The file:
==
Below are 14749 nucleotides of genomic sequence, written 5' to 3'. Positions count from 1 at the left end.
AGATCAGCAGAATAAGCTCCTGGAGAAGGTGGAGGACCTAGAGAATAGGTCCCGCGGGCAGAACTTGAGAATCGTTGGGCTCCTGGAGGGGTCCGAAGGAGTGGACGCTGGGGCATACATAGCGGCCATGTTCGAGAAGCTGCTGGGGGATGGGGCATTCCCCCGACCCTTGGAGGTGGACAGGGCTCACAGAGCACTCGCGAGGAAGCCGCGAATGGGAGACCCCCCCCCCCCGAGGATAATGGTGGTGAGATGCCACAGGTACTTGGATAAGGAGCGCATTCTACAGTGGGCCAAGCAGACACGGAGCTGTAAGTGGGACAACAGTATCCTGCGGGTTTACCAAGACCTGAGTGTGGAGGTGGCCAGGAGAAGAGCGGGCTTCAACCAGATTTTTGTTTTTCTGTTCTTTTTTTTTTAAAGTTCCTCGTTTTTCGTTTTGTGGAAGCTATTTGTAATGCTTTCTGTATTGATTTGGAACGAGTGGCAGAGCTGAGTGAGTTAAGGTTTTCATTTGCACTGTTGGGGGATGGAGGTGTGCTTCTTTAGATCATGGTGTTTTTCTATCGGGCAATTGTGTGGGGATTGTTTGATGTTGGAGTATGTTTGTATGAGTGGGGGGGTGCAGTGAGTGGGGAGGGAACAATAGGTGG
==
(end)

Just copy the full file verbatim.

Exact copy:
Below are 14749 nucleotides of genomic sequence, written 5' to 3'. Positions count from 1 at the left end.
AGATCAGCAGAATAAGCTCCTGGAGAAGGTGGAGGACCTAGAGAATAGGTCCCGCGGGCAGAACTTGAGAATCGTTGGGCTCCTGGAGGGGTCCGAAGGAGTGGACGCTGGGGCATACATAGCGGCCATGTTCGAGAAGCTGCTGGGGGATGGGGCATTCCCCCGACCCTTGGAGGTGGACAGGGCTCACAGAGCACTCGCGAGGAAGCCGCGAATGGGAGACCCCCCCCCCCCGAGGATAATGGTGGTGAGATGCCACAGGTACTTGGATAAGGAGCGCATTCTACAGTGGGCCAAGCAGACACGGAGCTGTAAGTGGGACAACAGTATCCTGCGGGTTTACCAAGACCTGAGTGTGGAGGTGGCCAGGAGAAGAGCGGGCTTCAACCAGATTTTTGTTTTTCTGTTCTTTTTTTTTTAAAGTTCCTCGTTTTTCGTTTTGTGGAAGCTATTTGTAATGCTTTCTGTATTGATTTGGAACGAGTGGCAGAGCTGAGTGAGTTAAGGTTTTCATTTGCACTGTTGGGGGATGGAGGTGTGCTTCTTTAGATCATGGTGTTTTTCTATCGGGCAATTGTGTGGGGATTGTTTGATGTTGGAGTATGTTTGTATGAGTGGGGGGGTGCAGTGAGTGGGGAGGGAACAATAGGTGG